We focus on three subject areas that are closely connected with cognitive development: math, science, and social studies. Although the primary focus of these subjects is cognitive development, the social studies component relates, in large part, to social and emotional development as well. During the learning process we teach children to understand the relationships between ideas, to grasp the process of cause and effect, to improve their analytical skills, improve their ability to focus, to remember information and think more critically, which helps children to think about and understand the world around them. . Brain development is part of cognitive development.
Educators play a big role in children's social and emotional development. We actively engage in quality interactions on a daily basis. Positive social and emotional development is important. Our educators teach children to have self-confidence, empathy, we help them create meaningful and lasting friendships and partnerships, and a sense of importance and value to those around them. Children’s social and emotional development also influences all other areas of development.
Approaches to learning
Approaches to Learning focuses on how children learn. It refers to the skills and behaviors that children use to engage in learning. It incorporates emotional, behavioral, and cognitive self-regulation as well as initiative, curiosity, and creativity.
We help children develop the ability to self-regulate in a variety of situations. This ability is also essential to early childhood mental health. Building emotional, behavioral, and cognitive self-regulation is part of consistent, responsive relationships. As children get older, they become better able to regulate on their own, though our educators still provide guidance.
Play-based learning is, essentially, to learn while at play. Although the exact definition of play continues to be an area of debate in research, including what activities can be counted as play, play-based learning is distinct from the broader concept of play. Learning is not necessary for an activity to be perceived as play but remains fundamental to the definition of play-based learning Within studies that have examined the benefits of play-based learning, two different types of play have been the primary focus: free play, which is directed by the children themselves, and guided play, which is play that has some level of teacher guidance or involvement.
To understand the world and function in it, individuals need to be able to communicate with others. From birth, people begin learning about communication—the interchange of thoughts, opinions, or information. Relating to others remains a crucial human activity throughout our lives. We teach children how to communicate in a variety of ways: through non-spoken communication, using body language, facial expressions, and body movements; with sign language, using both hand movements and facial expressions, through spoken communication, using words, and with written communication, using marks or symbols. Our early childhood educators encourage children to become skilled communicators—people who can understand and exchange thoughts, feelings, and ideas with others. These skills not only set children on the path for later academic success, they also allow children to enjoy and participate in rich and rewarding relationships with other people. Our goal of the communication in our curriculum is to help children become enthusiastic, competent users of spoken and written language.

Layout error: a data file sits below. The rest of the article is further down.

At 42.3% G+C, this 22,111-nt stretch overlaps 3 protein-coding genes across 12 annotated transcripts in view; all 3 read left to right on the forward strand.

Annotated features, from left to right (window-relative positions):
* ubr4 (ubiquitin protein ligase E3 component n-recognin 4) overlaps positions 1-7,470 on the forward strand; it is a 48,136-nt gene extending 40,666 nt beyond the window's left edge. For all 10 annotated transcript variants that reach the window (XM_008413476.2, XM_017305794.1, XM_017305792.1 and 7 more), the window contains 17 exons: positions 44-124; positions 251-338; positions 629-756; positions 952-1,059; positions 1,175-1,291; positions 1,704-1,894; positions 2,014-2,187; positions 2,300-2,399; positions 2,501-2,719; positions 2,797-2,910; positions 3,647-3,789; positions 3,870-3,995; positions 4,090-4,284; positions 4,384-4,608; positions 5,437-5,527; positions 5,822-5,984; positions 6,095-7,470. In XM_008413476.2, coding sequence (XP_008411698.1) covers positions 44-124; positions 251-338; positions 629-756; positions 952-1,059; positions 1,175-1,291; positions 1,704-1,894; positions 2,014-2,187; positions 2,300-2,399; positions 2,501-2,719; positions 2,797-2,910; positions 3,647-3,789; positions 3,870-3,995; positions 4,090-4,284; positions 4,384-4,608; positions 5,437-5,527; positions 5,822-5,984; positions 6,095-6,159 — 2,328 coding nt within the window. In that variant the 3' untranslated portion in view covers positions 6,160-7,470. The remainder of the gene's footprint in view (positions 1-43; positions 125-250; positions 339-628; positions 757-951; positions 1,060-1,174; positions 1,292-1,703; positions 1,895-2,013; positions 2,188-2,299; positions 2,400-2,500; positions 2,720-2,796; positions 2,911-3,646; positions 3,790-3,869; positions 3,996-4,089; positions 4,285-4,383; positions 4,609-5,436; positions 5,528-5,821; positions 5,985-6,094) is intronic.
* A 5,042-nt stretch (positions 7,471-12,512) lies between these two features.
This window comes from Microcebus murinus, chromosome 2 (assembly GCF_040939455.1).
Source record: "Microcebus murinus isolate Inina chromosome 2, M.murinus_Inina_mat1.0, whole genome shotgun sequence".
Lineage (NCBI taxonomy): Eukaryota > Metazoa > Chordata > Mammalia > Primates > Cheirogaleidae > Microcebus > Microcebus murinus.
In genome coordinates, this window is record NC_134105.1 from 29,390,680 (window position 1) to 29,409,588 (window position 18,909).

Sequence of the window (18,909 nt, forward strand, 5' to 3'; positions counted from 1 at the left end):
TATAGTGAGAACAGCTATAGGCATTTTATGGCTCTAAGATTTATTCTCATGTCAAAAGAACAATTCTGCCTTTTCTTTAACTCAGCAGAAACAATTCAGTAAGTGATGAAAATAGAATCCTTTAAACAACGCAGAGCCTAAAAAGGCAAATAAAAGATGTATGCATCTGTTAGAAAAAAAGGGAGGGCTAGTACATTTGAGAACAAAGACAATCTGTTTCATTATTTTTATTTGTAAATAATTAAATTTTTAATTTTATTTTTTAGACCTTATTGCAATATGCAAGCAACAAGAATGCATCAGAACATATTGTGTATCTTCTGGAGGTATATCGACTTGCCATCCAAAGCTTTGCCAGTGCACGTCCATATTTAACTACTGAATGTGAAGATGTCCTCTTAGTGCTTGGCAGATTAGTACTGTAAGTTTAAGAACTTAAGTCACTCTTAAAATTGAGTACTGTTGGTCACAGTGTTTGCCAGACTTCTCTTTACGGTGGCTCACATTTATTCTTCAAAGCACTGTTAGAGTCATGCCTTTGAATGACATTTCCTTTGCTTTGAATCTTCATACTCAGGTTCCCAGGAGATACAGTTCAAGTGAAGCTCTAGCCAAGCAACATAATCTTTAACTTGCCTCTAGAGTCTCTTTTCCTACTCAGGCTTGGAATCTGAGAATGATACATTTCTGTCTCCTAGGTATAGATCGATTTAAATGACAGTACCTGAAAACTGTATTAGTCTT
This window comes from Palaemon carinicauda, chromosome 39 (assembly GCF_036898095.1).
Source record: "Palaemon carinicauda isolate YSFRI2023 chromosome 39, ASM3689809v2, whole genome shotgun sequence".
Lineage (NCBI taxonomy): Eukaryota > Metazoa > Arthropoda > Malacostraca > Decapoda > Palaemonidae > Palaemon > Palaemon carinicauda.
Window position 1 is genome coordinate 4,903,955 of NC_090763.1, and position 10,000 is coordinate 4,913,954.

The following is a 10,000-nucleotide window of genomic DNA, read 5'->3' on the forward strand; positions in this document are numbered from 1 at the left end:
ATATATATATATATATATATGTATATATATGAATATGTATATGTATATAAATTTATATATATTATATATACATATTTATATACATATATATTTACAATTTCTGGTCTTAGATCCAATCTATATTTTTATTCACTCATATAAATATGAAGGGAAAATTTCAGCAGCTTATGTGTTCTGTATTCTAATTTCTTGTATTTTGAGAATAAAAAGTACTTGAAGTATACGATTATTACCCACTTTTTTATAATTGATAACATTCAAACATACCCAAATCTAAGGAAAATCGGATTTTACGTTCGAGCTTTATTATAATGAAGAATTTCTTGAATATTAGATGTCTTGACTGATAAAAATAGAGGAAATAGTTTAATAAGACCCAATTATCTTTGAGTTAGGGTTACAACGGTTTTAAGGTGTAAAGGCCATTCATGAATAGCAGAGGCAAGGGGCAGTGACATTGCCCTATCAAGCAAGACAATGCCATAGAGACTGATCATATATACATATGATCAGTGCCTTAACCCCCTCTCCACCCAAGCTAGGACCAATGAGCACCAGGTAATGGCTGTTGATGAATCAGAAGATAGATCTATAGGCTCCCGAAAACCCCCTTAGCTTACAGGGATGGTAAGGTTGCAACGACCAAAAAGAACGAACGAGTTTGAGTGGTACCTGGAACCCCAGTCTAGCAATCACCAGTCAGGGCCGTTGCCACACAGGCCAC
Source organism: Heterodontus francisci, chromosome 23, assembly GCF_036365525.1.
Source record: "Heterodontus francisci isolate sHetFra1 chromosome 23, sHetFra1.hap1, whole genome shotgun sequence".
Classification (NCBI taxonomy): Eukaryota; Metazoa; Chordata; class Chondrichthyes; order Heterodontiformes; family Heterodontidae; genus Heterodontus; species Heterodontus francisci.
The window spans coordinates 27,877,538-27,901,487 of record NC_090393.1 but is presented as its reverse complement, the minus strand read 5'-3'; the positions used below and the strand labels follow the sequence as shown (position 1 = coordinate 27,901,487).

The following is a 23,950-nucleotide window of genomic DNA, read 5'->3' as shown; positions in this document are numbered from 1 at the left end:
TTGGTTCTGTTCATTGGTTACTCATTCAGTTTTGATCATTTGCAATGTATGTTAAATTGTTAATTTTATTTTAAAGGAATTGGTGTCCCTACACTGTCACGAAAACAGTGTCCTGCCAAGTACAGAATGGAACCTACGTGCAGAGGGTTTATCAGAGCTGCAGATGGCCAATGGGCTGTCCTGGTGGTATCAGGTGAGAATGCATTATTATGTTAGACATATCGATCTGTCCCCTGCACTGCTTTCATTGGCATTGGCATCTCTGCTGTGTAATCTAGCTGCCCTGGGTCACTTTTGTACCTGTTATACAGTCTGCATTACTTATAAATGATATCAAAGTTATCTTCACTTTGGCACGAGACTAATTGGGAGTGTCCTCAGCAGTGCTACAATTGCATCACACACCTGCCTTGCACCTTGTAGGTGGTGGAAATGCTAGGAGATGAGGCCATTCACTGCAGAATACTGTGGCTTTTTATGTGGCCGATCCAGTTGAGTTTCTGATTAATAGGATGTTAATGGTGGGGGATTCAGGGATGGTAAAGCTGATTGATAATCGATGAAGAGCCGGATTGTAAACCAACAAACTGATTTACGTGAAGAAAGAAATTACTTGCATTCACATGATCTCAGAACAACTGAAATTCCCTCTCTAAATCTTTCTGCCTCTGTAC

The body is a young child’s connection to the world. Unlike other animals, human beings are completely helpless at birth and spend years gaining full command of their bodies. We give children the opportunities to move, explore, and manipulate materials. As they gain physical skill, children become increasingly able to care for themselves and move beyond the limits that are imposed by their dependency on others. As they gain the ability to control, care for, and use their bodies, they become more confident and independent giving them the ability to develop to their fullest potential. The maintenance of physical well-being is essential to all aspects of development. Having a sensitive, strong, flexible, coordinated, healthy body allows children to function competently in the world. It is essential for learning and development to occur.
We will teach your child:
Language skills - Speak in complete sentences and be understood by others most of the time, use words to express needs and wants, understand two-step directions, make comparisons, and describe relationships between objects like big/little, under/over, and first/last.
Reading readiness skills- Listen to stories, to recognize familiar logos and signs, recite the alphabet and identify most of the letters, recognize and try to write their own name, recognize when two words rhyme, start to connect letter sounds to letters, and draw a picture to help express an idea.
Math skills - Count from 1 to 10, match a number to a group of five or fewer items, recognize and name basic shapes, understand more than and less than, arrange three objects in the right order, and name or point to the colors in a box of eight crayons.
Self-care skills - Use the bathroom and wash up on their own, get dressed on their own and can say their first and last name and age.
Social and emotional skills - Separate from a parent or caregiver without getting overly upset, interact with other children, and pay attention for at least five minutes to a task an adult is leading.
Fine motor skills - Use a pencil or crayon with some control, use scissors, copy basic shapes, make distinct marks that look like letters and write some actual letters, and put together a simple puzzle.